Some information about locale (was Re: [Python-Dev] repr vs. str and locales again)
Fredrik Lundh" <firstname.lastname@example.org
Mon, 22 May 2000 09:20:50 +0200
Peter Funk wrote:
> AFAIK locale and friends conform to POSIX.1. Calling this obsolescent...
> hmmm... may offend a *LOT* of people. Try this on comp.os.linux.advocacy ;-)
you're missing the point -- now that we've added unicode support to
Python, the old 8-bit locale *ctype* stuff no longer works. while some
platforms implement a wctype interface, it's not widely available, and it's
not always unicode.
so in order to provide platform-independent unicode support, Python 1.6
comes with unicode-aware and fully portable replacements for the ctype
the code is already in there...
> On POSIX systems there are a several environment variables used to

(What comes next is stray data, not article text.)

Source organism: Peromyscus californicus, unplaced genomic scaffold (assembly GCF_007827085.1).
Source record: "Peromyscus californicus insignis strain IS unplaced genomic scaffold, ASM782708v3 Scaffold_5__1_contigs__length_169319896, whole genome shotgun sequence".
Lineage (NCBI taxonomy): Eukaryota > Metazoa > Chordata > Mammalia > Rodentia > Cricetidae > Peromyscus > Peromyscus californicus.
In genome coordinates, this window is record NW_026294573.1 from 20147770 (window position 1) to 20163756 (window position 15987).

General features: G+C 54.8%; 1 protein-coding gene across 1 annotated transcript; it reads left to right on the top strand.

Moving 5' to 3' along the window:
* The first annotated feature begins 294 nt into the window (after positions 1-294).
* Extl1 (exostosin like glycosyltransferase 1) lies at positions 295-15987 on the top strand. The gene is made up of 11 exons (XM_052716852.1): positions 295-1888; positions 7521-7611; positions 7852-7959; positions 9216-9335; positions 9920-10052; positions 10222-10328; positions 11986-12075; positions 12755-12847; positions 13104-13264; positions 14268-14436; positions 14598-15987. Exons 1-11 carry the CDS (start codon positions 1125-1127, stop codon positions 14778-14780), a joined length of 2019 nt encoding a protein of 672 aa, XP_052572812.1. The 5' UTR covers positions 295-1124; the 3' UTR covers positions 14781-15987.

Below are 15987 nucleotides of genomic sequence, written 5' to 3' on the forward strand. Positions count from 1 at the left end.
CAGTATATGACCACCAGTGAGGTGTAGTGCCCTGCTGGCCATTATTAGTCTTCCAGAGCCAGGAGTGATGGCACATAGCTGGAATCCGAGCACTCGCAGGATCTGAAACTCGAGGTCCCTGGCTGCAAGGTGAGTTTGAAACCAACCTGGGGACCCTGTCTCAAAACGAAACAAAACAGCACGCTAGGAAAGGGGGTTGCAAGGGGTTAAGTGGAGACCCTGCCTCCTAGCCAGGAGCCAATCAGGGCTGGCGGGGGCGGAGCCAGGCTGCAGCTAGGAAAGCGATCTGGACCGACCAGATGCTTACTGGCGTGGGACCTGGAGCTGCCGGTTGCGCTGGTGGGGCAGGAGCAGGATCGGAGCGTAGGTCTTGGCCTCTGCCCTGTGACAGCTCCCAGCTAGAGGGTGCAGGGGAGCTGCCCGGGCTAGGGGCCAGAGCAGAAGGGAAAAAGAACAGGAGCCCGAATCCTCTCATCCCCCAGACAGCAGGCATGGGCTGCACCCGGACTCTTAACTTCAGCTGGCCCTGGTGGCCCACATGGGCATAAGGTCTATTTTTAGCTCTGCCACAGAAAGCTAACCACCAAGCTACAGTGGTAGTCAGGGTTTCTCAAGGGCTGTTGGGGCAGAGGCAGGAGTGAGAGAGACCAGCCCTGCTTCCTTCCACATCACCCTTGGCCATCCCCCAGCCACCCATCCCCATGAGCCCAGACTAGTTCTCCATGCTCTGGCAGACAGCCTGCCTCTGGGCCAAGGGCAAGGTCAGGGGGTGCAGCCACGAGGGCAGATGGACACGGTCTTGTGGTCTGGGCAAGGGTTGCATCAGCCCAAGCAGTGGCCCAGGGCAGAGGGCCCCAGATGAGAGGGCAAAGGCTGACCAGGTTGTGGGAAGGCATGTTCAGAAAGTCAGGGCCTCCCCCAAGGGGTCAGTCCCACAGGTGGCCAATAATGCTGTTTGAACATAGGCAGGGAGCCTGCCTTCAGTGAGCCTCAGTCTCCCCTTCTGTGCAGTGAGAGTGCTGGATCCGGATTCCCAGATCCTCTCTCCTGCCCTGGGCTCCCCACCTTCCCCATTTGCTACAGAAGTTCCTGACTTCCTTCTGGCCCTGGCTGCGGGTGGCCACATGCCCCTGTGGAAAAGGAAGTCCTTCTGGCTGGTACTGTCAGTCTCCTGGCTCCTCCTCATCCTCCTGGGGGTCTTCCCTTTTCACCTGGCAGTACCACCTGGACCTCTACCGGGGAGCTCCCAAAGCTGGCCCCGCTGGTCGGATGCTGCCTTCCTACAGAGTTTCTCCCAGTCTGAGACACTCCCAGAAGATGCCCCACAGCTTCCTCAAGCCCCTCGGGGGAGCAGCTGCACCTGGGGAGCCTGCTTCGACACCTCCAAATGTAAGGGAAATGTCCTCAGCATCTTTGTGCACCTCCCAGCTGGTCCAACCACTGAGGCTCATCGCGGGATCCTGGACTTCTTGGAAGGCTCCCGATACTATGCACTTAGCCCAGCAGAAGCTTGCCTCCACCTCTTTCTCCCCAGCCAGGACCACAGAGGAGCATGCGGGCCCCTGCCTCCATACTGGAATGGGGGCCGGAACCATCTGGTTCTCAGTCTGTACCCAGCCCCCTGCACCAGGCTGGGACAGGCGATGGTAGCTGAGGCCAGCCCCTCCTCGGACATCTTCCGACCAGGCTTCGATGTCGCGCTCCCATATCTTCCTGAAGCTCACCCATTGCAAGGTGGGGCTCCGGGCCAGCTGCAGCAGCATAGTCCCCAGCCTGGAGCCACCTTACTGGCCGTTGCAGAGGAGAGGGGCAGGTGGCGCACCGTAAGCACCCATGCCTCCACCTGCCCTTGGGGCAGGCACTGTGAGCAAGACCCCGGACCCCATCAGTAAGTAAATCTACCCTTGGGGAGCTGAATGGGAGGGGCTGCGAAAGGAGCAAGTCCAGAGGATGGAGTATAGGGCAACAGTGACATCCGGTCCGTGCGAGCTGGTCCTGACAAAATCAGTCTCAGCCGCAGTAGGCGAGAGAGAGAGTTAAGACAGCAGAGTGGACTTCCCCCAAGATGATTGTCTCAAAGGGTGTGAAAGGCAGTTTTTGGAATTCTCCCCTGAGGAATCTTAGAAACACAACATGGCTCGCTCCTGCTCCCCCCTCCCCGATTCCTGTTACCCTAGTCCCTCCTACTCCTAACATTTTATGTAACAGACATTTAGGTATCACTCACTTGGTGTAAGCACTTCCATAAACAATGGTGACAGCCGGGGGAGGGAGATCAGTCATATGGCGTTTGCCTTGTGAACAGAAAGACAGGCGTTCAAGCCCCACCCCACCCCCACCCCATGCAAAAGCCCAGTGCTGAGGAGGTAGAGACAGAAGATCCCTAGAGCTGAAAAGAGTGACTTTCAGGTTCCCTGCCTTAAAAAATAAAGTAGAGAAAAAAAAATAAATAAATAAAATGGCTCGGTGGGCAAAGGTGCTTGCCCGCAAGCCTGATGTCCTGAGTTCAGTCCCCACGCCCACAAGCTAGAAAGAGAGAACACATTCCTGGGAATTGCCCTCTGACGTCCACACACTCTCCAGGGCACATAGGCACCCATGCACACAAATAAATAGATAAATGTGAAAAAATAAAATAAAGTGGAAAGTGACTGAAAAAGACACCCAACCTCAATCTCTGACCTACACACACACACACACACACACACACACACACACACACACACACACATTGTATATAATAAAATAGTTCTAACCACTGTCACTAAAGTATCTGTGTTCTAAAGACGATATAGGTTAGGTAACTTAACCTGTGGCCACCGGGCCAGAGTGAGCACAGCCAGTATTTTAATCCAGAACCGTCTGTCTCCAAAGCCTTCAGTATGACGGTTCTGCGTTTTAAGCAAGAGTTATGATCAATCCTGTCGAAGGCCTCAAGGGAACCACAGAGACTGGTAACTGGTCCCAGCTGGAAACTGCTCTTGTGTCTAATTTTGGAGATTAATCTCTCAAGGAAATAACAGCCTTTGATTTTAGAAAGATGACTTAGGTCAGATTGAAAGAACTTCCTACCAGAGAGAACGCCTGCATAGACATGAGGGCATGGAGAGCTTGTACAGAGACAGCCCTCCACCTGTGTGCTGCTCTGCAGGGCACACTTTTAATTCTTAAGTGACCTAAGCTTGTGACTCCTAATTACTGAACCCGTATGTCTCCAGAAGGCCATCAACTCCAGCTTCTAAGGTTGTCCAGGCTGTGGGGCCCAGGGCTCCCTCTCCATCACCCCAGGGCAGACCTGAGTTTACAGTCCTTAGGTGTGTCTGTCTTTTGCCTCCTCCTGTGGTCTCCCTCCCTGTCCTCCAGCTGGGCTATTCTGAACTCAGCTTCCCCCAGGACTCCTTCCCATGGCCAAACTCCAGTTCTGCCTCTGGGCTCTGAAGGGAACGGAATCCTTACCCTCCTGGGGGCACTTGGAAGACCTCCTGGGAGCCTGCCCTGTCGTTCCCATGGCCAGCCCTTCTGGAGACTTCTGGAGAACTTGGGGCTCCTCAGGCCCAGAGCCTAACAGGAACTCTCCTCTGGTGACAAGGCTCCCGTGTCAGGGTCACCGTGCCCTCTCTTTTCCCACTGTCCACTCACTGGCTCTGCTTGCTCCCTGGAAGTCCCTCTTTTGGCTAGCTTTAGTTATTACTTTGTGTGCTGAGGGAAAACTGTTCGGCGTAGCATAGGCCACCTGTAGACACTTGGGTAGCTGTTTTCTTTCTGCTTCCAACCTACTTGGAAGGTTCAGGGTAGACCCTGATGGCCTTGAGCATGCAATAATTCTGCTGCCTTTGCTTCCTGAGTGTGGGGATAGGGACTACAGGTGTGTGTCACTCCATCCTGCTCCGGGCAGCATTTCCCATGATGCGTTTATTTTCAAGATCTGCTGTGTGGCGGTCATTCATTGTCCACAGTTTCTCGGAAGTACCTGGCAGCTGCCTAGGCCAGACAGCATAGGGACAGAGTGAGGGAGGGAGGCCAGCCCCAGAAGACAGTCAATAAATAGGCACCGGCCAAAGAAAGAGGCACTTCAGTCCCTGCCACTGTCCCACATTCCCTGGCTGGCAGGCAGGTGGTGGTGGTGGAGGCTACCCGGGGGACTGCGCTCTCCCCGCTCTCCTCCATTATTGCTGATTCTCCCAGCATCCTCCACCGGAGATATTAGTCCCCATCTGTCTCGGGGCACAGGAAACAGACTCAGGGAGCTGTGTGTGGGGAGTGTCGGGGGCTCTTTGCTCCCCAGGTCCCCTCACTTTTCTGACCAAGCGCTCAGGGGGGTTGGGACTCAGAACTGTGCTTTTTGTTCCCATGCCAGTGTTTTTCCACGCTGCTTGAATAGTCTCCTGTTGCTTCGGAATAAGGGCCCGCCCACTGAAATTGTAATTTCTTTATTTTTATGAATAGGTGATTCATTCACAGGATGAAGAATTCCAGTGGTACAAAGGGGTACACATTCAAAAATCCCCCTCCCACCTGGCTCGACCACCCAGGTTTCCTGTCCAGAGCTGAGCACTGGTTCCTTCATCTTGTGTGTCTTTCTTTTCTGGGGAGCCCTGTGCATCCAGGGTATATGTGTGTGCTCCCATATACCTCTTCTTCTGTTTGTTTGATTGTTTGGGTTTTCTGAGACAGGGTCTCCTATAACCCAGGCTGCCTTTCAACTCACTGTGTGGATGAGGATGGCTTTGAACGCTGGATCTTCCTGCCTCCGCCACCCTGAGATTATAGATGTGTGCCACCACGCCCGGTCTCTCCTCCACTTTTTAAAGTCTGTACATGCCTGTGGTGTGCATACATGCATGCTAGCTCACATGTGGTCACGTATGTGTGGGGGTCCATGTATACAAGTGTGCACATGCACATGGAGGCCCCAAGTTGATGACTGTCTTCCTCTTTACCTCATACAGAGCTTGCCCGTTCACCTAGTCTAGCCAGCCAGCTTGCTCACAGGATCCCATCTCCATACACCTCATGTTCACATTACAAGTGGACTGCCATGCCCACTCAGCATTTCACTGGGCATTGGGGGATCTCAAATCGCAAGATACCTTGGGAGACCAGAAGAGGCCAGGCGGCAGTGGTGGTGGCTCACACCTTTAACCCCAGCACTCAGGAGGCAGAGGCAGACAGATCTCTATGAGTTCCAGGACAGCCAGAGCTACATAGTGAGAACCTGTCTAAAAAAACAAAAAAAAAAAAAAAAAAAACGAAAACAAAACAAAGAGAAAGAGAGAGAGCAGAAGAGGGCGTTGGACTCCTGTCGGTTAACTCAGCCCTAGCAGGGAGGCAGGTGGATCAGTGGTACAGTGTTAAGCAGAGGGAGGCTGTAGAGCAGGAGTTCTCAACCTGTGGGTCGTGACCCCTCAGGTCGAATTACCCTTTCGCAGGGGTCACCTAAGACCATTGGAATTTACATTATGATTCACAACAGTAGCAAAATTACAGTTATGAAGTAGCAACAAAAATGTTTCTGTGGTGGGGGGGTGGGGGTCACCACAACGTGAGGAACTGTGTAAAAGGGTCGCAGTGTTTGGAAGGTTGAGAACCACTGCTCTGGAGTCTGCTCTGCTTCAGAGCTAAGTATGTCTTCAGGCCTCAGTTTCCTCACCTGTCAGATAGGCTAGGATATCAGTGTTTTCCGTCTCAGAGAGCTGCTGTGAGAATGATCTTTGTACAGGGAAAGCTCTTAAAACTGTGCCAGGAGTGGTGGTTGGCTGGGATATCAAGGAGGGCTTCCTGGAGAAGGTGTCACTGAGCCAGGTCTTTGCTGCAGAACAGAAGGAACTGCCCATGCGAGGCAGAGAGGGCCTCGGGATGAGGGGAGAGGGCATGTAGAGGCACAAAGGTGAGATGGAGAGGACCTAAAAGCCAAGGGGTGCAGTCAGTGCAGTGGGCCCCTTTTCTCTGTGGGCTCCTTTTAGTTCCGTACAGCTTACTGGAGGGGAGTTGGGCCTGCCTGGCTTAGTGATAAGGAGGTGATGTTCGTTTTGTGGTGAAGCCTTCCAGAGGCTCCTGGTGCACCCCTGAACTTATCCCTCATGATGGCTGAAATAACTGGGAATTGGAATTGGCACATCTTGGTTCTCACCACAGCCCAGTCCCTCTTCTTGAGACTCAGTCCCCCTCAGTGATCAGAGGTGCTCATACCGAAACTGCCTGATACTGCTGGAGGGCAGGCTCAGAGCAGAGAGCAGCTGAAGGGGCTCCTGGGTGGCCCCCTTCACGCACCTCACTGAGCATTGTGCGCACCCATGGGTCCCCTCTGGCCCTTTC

> control the default locale settings for a users session. For example
> on my SuSE Linux system currently running in the german locale the
> environment variable LC_CTYPE=de_DE is automatically set by a file
> /etc/profile during login, which causes automatically the C-library
> function toupper('ä') to return an 'Ä' ---you should see
> a lower case a-umlaut as argument and an upper case umlaut as return
> value--- without having all applications to call 'setlocale' explicitly.
> So this simply works well as intended without having to add calls
> to 'setlocale' to all application program using this C-library functions.
note that this leaves us with four string flavours in 1.6:
- 8-bit binary arrays. may contain binary goop, or text in some strange
encoding. upper, strip, etc should not be used.
- 8-bit text strings using the system encoding. upper, strip, etc works
as long as the locale is properly configured.
- 8-bit unicode text strings. upper, strip, etc may work, as long as the
system encoding is a subset of unicode -- which means US ASCII or
ISO Latin 1.
- wide unicode text strings. upper, strip, etc always works.
is this complexity really worth it?